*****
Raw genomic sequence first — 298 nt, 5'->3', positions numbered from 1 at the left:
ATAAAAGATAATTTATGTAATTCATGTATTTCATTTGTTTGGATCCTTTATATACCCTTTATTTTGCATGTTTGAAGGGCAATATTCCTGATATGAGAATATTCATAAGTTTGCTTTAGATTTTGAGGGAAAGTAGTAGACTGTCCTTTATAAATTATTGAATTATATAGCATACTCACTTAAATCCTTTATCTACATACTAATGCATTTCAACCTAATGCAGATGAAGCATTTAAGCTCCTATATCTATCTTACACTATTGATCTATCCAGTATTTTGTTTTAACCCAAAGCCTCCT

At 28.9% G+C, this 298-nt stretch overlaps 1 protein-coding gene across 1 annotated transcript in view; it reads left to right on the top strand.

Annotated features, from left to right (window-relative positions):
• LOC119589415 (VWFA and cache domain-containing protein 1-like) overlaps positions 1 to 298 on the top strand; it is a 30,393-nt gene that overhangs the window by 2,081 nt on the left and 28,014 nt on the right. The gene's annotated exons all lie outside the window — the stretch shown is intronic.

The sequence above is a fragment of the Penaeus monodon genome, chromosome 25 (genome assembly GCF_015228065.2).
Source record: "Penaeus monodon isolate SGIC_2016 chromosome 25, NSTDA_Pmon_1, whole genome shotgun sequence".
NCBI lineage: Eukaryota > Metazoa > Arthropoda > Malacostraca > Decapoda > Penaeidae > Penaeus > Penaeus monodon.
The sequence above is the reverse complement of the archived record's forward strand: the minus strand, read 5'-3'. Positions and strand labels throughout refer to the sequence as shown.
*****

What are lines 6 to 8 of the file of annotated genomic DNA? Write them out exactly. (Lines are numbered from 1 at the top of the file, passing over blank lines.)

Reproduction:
The sequence above is a fragment of the Penaeus monodon genome, chromosome 25 (genome assembly GCF_015228065.2).
Source record: "Penaeus monodon isolate SGIC_2016 chromosome 25, NSTDA_Pmon_1, whole genome shotgun sequence".
NCBI lineage: Eukaryota > Metazoa > Arthropoda > Malacostraca > Decapoda > Penaeidae > Penaeus > Penaeus monodon.